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Powell v. United States

IN THE UNITED STATES DISTRICT COURT FOR THE EASTERN DISTRICT OF CALIFORNIA


September 11, 2008

WILLIAM D. POWELL, PETITIONER,
v.
UNITED STATES OF AMERICA, RESPONDENT.

The opinion of the court was delivered by: Oliver W. Wanger United States District Judge

MEMORANDUM DECISION AND ORDER DENYING PETITIONER'S MOTION TO VACATE, SET ASIDE OR CORRECT SENTENCE PURSUANT TO 28 U.S.C. § 2255 (Doc.) 85 AND DIRECTING CLERK OF COURT TO ENTER JUDGMENT FOR RESPONDENT

On May 5, 2005, Petitioner William D. Powell, proceeding in pro per, filed a motion to vacate, set aside or correct sentence pursuant to 28 U.S.C. § 2255.

Petitioner was charged with possession of a firearm in a federal facility, a Class A misdemeanor, in violation of 18 U.S.C. § 930(a). Petitioner consented to proceed before the United States Magistrate Judge. (Doc. 4). Petitioner pleaded guilty pursuant to a written Plea Agreement. (Docs. 24 & 26). Petitioner was sentenced on September 17, 2003, to a $300 fine and a one-year term of supervised release. (Doc. 30).

Petitioner did not appeal his conviction or sentence.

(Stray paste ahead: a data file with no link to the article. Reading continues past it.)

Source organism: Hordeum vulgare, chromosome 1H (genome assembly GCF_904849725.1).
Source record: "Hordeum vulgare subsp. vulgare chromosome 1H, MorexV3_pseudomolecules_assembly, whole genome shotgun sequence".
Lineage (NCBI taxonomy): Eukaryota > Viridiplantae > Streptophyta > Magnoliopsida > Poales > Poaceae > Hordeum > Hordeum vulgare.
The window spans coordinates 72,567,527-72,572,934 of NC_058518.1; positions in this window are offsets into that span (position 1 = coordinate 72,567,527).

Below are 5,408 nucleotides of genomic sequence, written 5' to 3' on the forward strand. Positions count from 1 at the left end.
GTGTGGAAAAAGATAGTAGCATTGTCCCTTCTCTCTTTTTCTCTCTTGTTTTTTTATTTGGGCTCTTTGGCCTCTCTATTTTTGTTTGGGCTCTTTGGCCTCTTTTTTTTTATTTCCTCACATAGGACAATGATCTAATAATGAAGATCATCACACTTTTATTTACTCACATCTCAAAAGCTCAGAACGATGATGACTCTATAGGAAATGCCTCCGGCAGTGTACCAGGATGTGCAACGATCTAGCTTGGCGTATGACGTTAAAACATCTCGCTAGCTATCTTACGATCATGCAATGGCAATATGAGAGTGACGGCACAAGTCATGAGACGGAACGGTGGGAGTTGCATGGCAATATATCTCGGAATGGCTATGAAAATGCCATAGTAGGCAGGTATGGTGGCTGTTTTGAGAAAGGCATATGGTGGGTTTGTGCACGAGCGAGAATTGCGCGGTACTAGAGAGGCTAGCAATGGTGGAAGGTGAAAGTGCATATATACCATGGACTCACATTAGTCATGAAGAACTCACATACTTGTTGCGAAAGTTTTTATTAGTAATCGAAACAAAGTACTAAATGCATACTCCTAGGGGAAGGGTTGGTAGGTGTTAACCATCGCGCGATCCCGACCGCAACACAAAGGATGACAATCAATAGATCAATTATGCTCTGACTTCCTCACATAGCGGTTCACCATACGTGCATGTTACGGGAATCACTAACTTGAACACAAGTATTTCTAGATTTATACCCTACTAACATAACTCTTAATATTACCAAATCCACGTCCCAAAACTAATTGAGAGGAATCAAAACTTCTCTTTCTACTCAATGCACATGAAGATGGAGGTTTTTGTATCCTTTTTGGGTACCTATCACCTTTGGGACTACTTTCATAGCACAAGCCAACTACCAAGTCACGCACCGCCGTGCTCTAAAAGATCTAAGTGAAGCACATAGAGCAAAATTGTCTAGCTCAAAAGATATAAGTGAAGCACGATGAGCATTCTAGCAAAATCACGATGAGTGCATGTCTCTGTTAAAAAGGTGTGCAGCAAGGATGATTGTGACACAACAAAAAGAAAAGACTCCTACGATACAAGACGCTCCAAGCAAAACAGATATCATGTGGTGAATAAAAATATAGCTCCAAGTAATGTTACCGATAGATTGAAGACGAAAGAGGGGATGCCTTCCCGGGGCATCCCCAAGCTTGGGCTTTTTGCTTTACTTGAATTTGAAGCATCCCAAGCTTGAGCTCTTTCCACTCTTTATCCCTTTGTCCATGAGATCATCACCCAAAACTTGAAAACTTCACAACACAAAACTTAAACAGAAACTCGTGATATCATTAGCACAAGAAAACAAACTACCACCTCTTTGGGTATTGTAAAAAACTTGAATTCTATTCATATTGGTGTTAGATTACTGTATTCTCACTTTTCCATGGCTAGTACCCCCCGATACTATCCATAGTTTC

On June 14, 2004, a Petition for Warrant or Summons for Offender Under Supervision was filed. (Doc. 32). Petitioner was arrested and ordered detained. (Doc. 36). Petitioner was represented by Federal Defender Mark Lizarraga. A Superseding Petition for Warrant or Summons for Offender Under Supervision was filed on October 6, 2004, alleging three violations of the terms of supervised release. (Doc. 39). On October 8, 2004, Petitioner admitted Charge 2 of the Superseding Petition, with the proviso that Charges 1 and 3 would be dismissed at the time of sentencing. (Doc. 40). Petitioner filed a Sentencing Memorandum on December 1, 2004. (Doc. 68). After a sentencing hearing on December 1, 2004 before Magistrate Judge Snyder, Petitioner was sentenced to 9 months in custody and a 12-month term of supervised release. (Docs. 69-70). On December 7, 2004, Petitioner filed an appeal to the District Court of his sentence based on a violation of Rule 43, Federal Rules of Criminal Procedure during the December 1, 2004 hearing. (Docs. 71 & 77).